Then the bad people in white would hurt me. Not like Daddy: His flavor of pain was unexpected, quick as a pulse. Their pain was steady and concentrated. Sometimes they hurt me so bad everything in my head would become bright white. I feared them so much it couldn’t occur to me that the bad people in white wanted to heal me. I just knew they were tricky and evil because Daddy had told me so. I also knew if I told them anything other than I fell down the stairs, the bad people in white would take me away from Momma and lock me in the white room. I really didn’t want that.

One time I was so scared, I refused to say a single word to the bad people in white. One of these was a huge bald man with a beard. He wore one of those rubber worms around his hairy neck, with the very cold metal he kept touching my chest with. He had a tiny, soft voice which seemed weird in a man of his size. The big man smiled a whole lot and his pants weren’t white. God he seemed so nice. But I was still hurting and damned determined not to say a word. Besides, even I knew evil could wear a smile.

He joked and gave me pieces of candy that I pretended to save for later. He told me about his seven children who would just love me and he even leaned on my lap and begged me with shiny eyes to please, please tell him where I hurt. How could he help me if he didn’t know where I hurt? It was so hard not to speak to him, I almost broke a couple of times, but then I’d picture the white room.

So I said nothing and the doctor finally gave up with a huge sigh and he ordered them to x-ray my whole body. Afterwards he explained that he would have to re-break two bones because they hadn’t healed right. He said that was four broken bones all together and asked how was that possible?

I think I stayed at the Bad White Place for a number of days that time and everyone there thought I was deaf because I didn’t talk. On the day I went home I became convinced I had made a mistake with the big doctor; as I was dragged out the door by Mamma’s hand, I saw him shouting at Daddy. It was the only time I ever saw Daddy look scared.

Then there was the time that I and a younger kid were peeing against the apartment building and I decided I’d pee on my friend for fun. I got him good and he tried to get me, but he ran out of lemonade. We laughed, but his momma didn’t. She called my momma and, when I saw the look in her eyes, I knew I had made a serious mistake.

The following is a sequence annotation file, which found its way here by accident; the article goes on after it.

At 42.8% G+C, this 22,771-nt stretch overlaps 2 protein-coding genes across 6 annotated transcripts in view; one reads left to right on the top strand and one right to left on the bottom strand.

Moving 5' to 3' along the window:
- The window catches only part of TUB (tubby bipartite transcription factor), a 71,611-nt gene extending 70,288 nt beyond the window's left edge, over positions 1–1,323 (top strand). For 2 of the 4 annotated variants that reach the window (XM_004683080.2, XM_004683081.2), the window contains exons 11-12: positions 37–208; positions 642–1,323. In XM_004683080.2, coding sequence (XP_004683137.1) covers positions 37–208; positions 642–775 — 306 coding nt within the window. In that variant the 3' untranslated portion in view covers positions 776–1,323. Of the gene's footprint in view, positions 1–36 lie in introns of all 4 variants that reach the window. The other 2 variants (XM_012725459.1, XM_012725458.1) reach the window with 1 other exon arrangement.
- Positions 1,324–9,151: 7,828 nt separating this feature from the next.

It was the first time I ever remember her discussing one of my bad deeds with Daddy. She should’ve known better than to point his anger at me. I heard him let out a roar and stomp to my bedroom to fish me out from under the bed. He punched me several times and then he hurt me real bad. This time my chest kind of caved in and I could hardly breathe. When I tried to cough, blood came out.

Back to the Bad White Place we went and it must’ve hurt more than ever before because I can’t remember anything, except the men in black. It was the first time I had ever seen any up close. They wore black from head to toe with lots of shiny metal things, and their guns seemed bigger than my whole body. The men in black were nice, but they were still frightening to me. They tried to talk to me while two of the bad people in white stood to the other side of my bed and Momma was nowhere to be found. I kind of wanted to talk to the men in black, I figured black was the opposite of white, so how bad could they be? But they were right there being friendly with the bad people in white and all four of them were asking me questions, telling me no one would hurt me if I told the truth. If I could have only spoke to the men in black alone, it might’ve changed my life. Unfortunately, because they sided with the white, I stuck to my story about those pesky stairs.

When Momma and I got home, He was gone. I very much wondered where he went to and when he’d be back, but I wouldn’t tempt fate by asking Momma and she didn’t volunteer anything. Oh, but what a sweet time that was! I had Momma to myself and I felt so loved and safe. Momma never hit me. If she did, I have no memory of it. It wouldn’t matter anyway. After all, Daddy had raised the standard of what I considered being hit. She spoiled me and gave me almost anything I wanted, except for maybe hugs. Momma never was a touchy-feely kind of woman, but she was the only one in the whole world who loved me and I knew it.